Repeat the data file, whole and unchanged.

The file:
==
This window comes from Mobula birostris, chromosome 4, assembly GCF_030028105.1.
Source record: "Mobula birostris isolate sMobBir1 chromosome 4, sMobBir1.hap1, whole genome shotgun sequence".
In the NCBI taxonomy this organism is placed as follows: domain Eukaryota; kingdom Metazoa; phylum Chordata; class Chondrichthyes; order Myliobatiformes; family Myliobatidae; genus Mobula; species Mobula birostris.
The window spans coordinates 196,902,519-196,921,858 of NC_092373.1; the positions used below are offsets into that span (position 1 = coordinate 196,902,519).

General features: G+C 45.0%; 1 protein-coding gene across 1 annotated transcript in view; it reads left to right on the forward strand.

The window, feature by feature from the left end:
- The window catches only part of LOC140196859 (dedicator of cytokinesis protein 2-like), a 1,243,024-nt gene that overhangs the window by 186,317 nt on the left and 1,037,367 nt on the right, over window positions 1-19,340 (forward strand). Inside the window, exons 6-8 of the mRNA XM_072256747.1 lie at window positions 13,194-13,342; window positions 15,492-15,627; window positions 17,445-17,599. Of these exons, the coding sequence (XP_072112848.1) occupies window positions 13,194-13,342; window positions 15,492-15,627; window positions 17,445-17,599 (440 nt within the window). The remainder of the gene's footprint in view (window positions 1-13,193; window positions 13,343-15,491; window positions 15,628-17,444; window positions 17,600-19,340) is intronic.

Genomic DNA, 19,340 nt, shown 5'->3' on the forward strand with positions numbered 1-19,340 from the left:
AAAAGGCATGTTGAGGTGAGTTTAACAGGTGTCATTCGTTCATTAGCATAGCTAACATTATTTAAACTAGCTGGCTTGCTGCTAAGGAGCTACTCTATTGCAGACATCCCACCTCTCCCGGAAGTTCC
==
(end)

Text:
This window comes from Mobula birostris, chromosome 4, assembly GCF_030028105.1.
Source record: "Mobula birostris isolate sMobBir1 chromosome 4, sMobBir1.hap1, whole genome shotgun sequence".
In the NCBI taxonomy this organism is placed as follows: domain Eukaryota; kingdom Metazoa; phylum Chordata; class Chondrichthyes; order Myliobatiformes; family Myliobatidae; genus Mobula; species Mobula birostris.
The window spans coordinates 196,902,519-196,921,858 of NC_092373.1; the positions used below are offsets into that span (position 1 = coordinate 196,902,519).

General features: G+C 45.0%; 1 protein-coding gene across 1 annotated transcript in view; it reads left to right on the forward strand.

The window, feature by feature from the left end:
- The window catches only part of LOC140196859 (dedicator of cytokinesis protein 2-like), a 1,243,024-nt gene that overhangs the window by 186,317 nt on the left and 1,037,367 nt on the right, over window positions 1-19,340 (forward strand). Inside the window, exons 6-8 of the mRNA XM_072256747.1 lie at window positions 13,194-13,342; window positions 15,492-15,627; window positions 17,445-17,599. Of these exons, the coding sequence (XP_072112848.1) occupies window positions 13,194-13,342; window positions 15,492-15,627; window positions 17,445-17,599 (440 nt within the window). The remainder of the gene's footprint in view (window positions 1-13,193; window positions 13,343-15,491; window positions 15,628-17,444; window positions 17,600-19,340) is intronic.

Genomic DNA, 19,340 nt, shown 5'->3' on the forward strand with positions numbered 1-19,340 from the left:
AAAAGGCATGTTGAGGTGAGTTTAACAGGTGTCATTCGTTCATTAGCATAGCTAACATTATTTAAACTAGCTGGCTTGCTGCTAAGGAGCTACTCTATTGCAGACATCCCACCTCTCCCGGAAGTTCC